UBCO and Interior Health offer free, confidential drug checking

Third-year UBCO nursing student Thomas Pool, a trained FTIR technician, checks a drug sample during a harm-reduction session on campus.

Third-year UBCO nursing student Thomas Pool, a trained FTIR technician, checks a drug sample during a harm-reduction session on campus.

New enhanced service available in several Okanagan communities

UBC Okanagan’s Harm Reduction Team, in partnership with Interior Health, is taking its confidential drug-checking service to communities across the region in an effort to save lives.

Lauren Airth, a health specialist with UBC Okanagan’s Campus Health team, says while the service has been available since December, they want the public to know how to access drug checking opportunities in an informative and confidential manner. Drug checking is now available in Penticton, Vernon and Kelowna several times a week.

“Our goal is to provide information about what is in clients’ substances and support informed decision-making,” says Airth. “This is the same courtesy we extend to people who choose to drink; they always know the percentage of alcohol in their drink, how different drinks will affect them and the recommended limits alongside community support services when they’ve drunk too much. Everyone deserves this level of knowledge and support regarding their substance of choice.”

Airth notes that, in April 2016, BC’s Public Health Officer Bonnie Henry declared a state of emergency in response to the increasing rate of drug overdoses. While there were a number of successful harm reduction campaigns, Airth says 2020 proved to be the province’s deadliest year for illicit drug toxicity deaths. Last year, there were a total of 1,716 reported deaths, averaging 4.7 fatal overdoses per day-a 74 per cent increase from 2019.

“This number is staggering,” says Airth. “Every day our community members are losing their lives to a crisis that has only accelerated since the COVID-19 pandemic began. Every step we can take to help them is an important step that may save lives.”

Last summer, the Campus Health Harm Reduction Team began holding open dialogues with the UBCO community and Kelowna community partners to find out how their substance use had been impacted by the pandemic. Along with substance use, participants also discussed how the opioid crisis, racism and COVID-19 were affecting people. These dialogues uncovered that there is a significant stigma about substance use, there are insufficient resources and support, and there is a need for greater substance use education. People noted that COVID-19 stressors were leading to an increase in substance use.

Interior Health has been expanding access to drug-checking modalities in communities across the region over the past several years. Services include fentanyl test strips-through on-site testing at various community sites-as well as a take-home test kit model, benzodiazepine test strips in some community locations, and the use of Fourier transform infrared (FTIR) spectroscopy machines in several communities across the region. FTIR machines use infrared lights to give information about what is in somebody’s drugs such as cocaine, MDMA (ecstasy), heroin or other items including fillers.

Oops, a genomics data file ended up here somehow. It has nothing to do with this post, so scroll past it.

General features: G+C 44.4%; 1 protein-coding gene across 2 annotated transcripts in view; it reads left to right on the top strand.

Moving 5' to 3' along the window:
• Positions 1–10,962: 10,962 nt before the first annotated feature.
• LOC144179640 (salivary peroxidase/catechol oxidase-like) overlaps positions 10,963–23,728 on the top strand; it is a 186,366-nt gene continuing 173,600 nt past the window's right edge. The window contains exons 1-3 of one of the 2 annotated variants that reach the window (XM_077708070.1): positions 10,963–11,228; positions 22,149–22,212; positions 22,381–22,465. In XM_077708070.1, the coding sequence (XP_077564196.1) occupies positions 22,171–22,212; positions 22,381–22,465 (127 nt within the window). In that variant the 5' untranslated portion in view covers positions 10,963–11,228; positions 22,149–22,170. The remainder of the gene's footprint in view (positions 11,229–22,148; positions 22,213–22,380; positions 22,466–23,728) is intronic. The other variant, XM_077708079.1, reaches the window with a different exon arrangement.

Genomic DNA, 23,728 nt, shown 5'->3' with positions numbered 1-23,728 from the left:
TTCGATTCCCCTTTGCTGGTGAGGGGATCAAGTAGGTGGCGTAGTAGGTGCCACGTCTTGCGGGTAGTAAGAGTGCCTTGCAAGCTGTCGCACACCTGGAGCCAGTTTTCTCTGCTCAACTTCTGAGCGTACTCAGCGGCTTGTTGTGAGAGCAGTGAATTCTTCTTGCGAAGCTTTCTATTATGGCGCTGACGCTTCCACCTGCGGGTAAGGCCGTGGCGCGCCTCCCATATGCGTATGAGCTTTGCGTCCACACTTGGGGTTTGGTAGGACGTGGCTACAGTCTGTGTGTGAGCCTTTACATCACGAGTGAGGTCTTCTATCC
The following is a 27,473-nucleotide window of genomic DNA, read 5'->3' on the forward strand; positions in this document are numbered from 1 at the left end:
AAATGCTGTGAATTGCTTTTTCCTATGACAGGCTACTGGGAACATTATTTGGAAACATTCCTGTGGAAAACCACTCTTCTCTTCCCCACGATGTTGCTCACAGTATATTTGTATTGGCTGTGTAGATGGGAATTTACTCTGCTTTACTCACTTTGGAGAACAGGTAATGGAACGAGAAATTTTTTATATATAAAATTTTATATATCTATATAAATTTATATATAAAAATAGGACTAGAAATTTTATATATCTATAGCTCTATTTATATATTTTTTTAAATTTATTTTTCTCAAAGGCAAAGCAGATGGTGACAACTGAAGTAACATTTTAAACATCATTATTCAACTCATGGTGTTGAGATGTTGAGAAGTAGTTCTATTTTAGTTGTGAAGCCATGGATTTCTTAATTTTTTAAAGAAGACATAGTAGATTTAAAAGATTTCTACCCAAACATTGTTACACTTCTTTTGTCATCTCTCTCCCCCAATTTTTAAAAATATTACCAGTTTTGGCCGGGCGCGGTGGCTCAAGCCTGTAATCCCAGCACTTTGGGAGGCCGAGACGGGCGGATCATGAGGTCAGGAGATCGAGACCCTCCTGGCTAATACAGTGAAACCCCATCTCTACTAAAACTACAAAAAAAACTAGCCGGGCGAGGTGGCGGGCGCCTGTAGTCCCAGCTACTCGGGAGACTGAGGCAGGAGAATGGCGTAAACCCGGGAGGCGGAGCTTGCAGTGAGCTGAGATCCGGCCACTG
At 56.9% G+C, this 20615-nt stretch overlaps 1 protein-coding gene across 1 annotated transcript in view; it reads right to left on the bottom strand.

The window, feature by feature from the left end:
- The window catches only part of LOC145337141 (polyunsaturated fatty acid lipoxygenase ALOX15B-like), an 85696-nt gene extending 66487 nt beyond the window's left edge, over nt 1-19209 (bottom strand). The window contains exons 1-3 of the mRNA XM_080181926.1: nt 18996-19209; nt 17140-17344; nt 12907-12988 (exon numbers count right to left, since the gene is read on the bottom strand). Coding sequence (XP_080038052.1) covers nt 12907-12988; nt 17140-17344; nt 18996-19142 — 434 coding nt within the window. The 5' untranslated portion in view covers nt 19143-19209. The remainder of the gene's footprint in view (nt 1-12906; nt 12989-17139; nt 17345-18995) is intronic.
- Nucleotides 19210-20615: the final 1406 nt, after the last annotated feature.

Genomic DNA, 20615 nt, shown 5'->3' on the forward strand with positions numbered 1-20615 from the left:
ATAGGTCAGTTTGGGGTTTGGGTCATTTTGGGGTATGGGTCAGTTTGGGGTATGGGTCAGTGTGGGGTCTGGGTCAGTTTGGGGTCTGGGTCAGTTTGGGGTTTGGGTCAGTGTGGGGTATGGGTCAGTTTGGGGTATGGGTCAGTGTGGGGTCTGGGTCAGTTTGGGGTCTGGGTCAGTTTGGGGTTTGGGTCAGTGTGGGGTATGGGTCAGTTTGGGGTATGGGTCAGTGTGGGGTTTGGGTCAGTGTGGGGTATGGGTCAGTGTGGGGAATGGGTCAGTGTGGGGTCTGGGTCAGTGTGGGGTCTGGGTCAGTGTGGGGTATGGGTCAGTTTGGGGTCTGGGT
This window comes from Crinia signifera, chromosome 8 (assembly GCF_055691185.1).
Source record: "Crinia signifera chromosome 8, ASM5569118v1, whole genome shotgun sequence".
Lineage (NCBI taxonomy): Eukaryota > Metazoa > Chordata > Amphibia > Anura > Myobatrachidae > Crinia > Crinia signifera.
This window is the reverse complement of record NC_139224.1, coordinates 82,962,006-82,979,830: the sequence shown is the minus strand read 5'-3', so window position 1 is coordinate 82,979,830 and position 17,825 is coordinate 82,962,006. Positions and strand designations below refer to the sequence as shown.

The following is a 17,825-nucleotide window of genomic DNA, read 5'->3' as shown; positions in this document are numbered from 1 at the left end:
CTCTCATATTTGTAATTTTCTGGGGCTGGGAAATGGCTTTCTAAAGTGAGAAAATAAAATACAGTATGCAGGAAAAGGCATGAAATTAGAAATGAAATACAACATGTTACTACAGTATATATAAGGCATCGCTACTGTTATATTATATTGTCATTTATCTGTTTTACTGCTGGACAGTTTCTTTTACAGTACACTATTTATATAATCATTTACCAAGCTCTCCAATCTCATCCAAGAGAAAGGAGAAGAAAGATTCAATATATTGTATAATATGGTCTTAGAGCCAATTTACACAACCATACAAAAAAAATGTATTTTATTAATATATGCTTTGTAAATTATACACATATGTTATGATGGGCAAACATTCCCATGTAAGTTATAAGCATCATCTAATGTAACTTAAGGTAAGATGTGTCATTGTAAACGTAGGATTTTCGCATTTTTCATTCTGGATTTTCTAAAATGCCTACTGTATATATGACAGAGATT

The BC Centre for Substance Use supports using an FTIR along with fentanyl and benzodiazepine test strips for drug checking, which is how UBCO operates its services. The test strips are sensitive to fentanyl and some additional fentanyl analogues, as well as benzodiazepines, and will detect them in a sample. This is critical, says Airth, since many recent overdoses that have involved fentanyl also contained benzodiazepines. This is a concerning combination, as benzodiazepines do not respond to the life-saving medication Naloxone, which typically reverses fentanyl overdoses.

Currently, drug checking is available at the UBCO campus and in downtown Kelowna every Wednesday, Vernon on Tuesdays and Penticton every Saturday until the end of March with available funding.

“Drug-checking services are offered alongside counselling where individuals can discuss drug use, and information is provided on overdose prevention and lower-risk substance use. Referrals to other health and social services are also offered,” adds Airth. “By providing this information to people who use drugs, they can choose to use their substances in a more informed and lower-risk way, and prevent overdose and other complications.”

Information about the Campus Health harm reduction services and exact dates and locations of drug-checking opportunities are available at: campushealth.ok.ubc.ca/harm-reduction-at-ubco

Third-year UBCO nursing student Thomas Pool works alongside community volunteer and registered nurse Sean Garden, as they check drug samples at Living Positive Resource Centre in downtown Kelowna.

Third-year UBCO nursing student Thomas Pool works alongside community volunteer and registered nurse Sean Garden, as they check drug samples at Living Positive Resource Centre in downtown Kelowna.

About UBC’s Okanagan campus

UBC’s Okanagan campus is an innovative hub for research and learning founded in 2005 in partnership with local Indigenous peoples, the Syilx Okanagan Nation, in whose territory the campus resides. As part of UBC-ranked among the world’s top 20 public universities-the Okanagan campus combines a globally recognized UBC education with a tight-knit and entrepreneurial community that welcomes students and faculty from around the world in British Columbia’s stunning Okanagan Valley.

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